What was your first job, and how did you get into IT?
My first job was selling computer-aided design (CAD) software to major automotive companies for a reseller. I spent four years studying engineering in the full expectation of becoming an R&D software engineer. However, I attended a campus recruitment drive given by a sales company at uni, switched to selling - and have never looked back.
Planes, trains or automobiles?
As Paul Theroux writes in The Great Railway Bazaar: “The train can reassure you in awful places - a far cry from the anxious sweats of doom the aeroplane inspires... or the paralysis that afflicts the car passenger.”
I have done three-day, 2,000-mile one-way train treks from my university in south India to visit my parents near the Himalayas in the north. It’s the best and certainly the most romantic way to see a country.
What sport should be in the Olympics but isn’t?
It has to be cricket. Here’s a game that brings joy to billions of people around the world, one that manages to combine an enormously rich heritage with an ability to adapt with the times. I prefer the Twenty20 format, though. It would be difficult to squeeze test matches into the Olympics fortnight.
Should Prince William shave his head?
Why not? I’m sure if he shaved the royal barnet he’d raise millions for good causes. And besides, it’s not like he’s got a lot of hair to lose.
If you had a week to live, how would you fill the time?
With my family and friends in a mountain village, walking the hills and reminiscing about the great life I had.
Is IT well taught in schools?
We need improvement to catch up with today’s “touch” generation. Many children today have smartphones or tablets, so education must incorporate these latest devices and interfaces. IT should not become a siloed subject at school. In my opinion, technology can bring huge benefits whether for art, science or English. Mobile technology is bringing about a revolution in efficiency and productivity in the business world; why should it not bring similar benefits to schools?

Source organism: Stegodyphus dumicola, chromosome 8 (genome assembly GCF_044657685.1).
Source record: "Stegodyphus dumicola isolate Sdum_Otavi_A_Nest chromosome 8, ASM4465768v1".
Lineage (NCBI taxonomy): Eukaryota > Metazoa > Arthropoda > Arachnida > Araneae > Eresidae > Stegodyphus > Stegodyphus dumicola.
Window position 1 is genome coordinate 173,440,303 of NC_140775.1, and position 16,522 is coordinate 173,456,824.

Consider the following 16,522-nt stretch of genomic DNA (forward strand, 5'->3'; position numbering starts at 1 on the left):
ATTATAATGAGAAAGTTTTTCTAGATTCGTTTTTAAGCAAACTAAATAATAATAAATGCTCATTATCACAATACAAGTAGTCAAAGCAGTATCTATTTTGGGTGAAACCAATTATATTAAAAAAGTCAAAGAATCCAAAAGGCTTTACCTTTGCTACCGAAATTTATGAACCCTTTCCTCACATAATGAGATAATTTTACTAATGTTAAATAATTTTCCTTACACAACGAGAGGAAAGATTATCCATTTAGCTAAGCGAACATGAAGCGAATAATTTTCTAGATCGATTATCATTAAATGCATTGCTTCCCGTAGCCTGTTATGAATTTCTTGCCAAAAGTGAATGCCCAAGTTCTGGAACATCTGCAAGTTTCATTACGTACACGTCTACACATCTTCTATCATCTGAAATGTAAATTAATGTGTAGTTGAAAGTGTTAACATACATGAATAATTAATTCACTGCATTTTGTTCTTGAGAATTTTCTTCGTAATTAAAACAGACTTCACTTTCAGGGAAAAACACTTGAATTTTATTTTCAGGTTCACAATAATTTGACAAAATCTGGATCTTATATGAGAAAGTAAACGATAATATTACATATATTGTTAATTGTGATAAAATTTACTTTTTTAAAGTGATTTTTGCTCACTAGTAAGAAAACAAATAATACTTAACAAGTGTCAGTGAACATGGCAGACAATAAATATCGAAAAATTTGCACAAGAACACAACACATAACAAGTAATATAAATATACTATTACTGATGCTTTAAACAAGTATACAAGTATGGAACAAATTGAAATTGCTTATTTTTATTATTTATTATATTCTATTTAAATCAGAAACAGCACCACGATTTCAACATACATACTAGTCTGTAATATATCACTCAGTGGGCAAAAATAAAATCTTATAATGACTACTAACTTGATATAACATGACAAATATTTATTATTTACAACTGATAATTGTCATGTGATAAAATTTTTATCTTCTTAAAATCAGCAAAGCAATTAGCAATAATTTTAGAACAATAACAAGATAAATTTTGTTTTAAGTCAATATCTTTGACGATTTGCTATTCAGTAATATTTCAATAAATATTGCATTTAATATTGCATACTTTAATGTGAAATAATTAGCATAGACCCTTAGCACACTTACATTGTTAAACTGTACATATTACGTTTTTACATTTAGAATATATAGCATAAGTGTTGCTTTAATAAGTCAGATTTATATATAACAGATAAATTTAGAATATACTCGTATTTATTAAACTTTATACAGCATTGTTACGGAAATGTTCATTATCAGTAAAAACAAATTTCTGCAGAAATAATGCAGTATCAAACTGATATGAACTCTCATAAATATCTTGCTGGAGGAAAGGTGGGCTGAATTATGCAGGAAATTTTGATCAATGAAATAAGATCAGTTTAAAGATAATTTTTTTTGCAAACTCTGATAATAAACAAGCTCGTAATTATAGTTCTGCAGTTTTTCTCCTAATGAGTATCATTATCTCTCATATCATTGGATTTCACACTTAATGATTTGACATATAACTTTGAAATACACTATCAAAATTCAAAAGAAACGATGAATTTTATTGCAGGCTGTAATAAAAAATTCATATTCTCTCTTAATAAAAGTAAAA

Print or online news?
Online and Twitter on work days, nothing on Saturday, followed by the Sunday papers in bed - and my weekly Economist to try to make sense of the world.
Do you use social media?
Yes, more and more, for both personal and business purposes. Twitter will tell you this morning what will be in the papers tomorrow, and is indispensable in our industry.
Do you think your online persona accurately reflects who you are?
There’s the famous saying: “On the internet, no one knows you’re a dog.” You can create any identity you like for yourself online. I think it’s important to be as honest and open as possible, and I hope my online persona gives a good reflection of my character, passions and interests. I’m hoping also that this interview will be a step in the right direction.
What does the channel most need to learn in order to succeed this year?
Customer centricity is key. The channel needs to get closer to the customers, understand their problems from a business and process perspective and clearly demonstrate the business value of their solutions.
It needs to be much less of a technology pitch and more a collaborative process that creates real business value.
Where would you like life to take you next?
I like to think I know, but it does have a habit of throwing surprises - and life is no fun without surprises.
If you had your time again, what career would you choose?
I think I would be a film director. It combines so many disciplines, inspires creativity in people and it is filled with drama - both off-screen and on.
Ankush Korla is EMEA channel and alliances director at OpenText
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